I am studying the effects of short- and long-term interest rates on bank risk-taking in the Euro zone countries. To analyse the effects, I will use, amongst other, an OLS regression. However I have the problem that the interest rates are non-normally distributed, so I need to transform them in order to use them in a regression. Additionally, my data includes negative interest rates that have been in the Euro zone during the past couple of years. Please see the image that I attached for the histogram of the short-term interest rates over the years 2004-2017 of the Euro zone countries. The interest rates are likely distributed this way, due to that the values do not change significantly from year-to-year (usually a low rate is followed by low rate), and because the European Central Bank sets a monetary policy rate, which guides these countries, and thus leads to similar interest rates. Other variables that I have included in my regression are for example bank capitalization and bank size, which are normally distributed.

Histogram short-term interest rates

Using transformations such as logarithm, square root, etc. is not very useful in this case. However, is it possible to transform this variable in such a way that it will follow a normal distribution? Is a log-normal distribution applicable? Thank you very much for your help!

  • $\begingroup$ If you use the logarithm of the rates, you're already modeling a log-normal distribution. If the logarithm by itself is not enough to make the variable normally distributed, try to remove autocorrelation and heteroskedasticity and plug into OLS the residuals. If even this is not enough, try to partially differentiate the time series: while the difference order grows, you'll make the series more stationary... Above some threshold, say $d=0.4$, the distribution will exhibit two first moments quite strong and the third and fourth one hopefully less pronounced. $\endgroup$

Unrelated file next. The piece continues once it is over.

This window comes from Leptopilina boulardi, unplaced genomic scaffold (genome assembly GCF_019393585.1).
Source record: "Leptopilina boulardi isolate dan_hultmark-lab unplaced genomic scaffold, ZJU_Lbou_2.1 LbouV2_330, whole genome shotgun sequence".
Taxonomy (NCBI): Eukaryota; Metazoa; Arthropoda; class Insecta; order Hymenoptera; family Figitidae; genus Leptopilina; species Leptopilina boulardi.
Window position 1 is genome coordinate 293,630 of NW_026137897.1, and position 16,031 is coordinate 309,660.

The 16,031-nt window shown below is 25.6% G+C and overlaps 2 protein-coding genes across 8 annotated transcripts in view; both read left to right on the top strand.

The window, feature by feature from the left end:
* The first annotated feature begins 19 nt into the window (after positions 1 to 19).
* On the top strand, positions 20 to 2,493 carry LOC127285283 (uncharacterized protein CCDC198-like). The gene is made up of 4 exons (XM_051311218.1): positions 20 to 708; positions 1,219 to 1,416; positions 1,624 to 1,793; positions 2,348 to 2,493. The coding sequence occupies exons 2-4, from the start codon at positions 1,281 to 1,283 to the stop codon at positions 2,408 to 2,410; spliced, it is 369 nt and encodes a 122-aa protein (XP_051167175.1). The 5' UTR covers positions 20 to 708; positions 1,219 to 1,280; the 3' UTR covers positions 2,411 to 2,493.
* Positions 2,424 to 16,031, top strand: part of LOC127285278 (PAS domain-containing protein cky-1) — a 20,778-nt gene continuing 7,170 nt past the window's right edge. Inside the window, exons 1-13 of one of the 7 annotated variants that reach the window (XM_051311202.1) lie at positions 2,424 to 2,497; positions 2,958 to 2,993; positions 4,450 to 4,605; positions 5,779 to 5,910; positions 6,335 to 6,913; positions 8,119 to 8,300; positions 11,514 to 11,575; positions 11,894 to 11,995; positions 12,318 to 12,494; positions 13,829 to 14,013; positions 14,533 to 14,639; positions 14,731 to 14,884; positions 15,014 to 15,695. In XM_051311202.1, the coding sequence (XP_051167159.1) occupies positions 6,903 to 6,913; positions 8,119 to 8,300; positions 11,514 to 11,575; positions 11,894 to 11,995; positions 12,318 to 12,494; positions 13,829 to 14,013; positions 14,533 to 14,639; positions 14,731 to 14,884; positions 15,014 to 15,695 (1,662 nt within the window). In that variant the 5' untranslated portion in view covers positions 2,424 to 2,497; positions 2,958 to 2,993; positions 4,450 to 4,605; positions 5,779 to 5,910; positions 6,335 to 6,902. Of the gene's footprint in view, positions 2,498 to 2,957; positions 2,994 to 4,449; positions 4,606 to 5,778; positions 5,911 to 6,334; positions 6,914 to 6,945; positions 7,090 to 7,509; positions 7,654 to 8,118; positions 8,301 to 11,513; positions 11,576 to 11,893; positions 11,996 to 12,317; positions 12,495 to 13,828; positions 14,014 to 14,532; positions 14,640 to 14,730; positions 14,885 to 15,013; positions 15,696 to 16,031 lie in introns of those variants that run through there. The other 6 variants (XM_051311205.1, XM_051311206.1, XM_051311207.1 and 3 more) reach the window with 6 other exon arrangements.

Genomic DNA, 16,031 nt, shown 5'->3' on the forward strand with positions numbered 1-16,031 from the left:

– Lisa Ann
    Commented Jun 1, 2019 at 6:18

1 Answer 1


You do not need to transform the variables into normally distributed data in order to use them in a regression. That is not a requirement of ordinary least squares.

If the error terms are normally distributed, then there are stronger interpretive statements that you could make, but if it is not true it does not make the OLS estimator any less the minimum variance unbiased estimator. Amongst other things, if you could assume normality then the MVUE would also be the most efficient estimator which it often is not. The distribution of the data only impacts least squares regression if it lacks a first or second moment. For example, returns on equity securities lack a first moment and so all forms of least squares regression will generate an incorrect solution.

The first to note this was Augustin Cauchy in 1851 in a battle with Bienayme' over the properties of regression estimators.

Least squares can be problematic if your data is drawn from a Pareto distribution or a variant of the Cauchy distribution. Equity returns, accounting ratios and the distribution of certain types of prices or values such as oil fields will mandate alternative methods.


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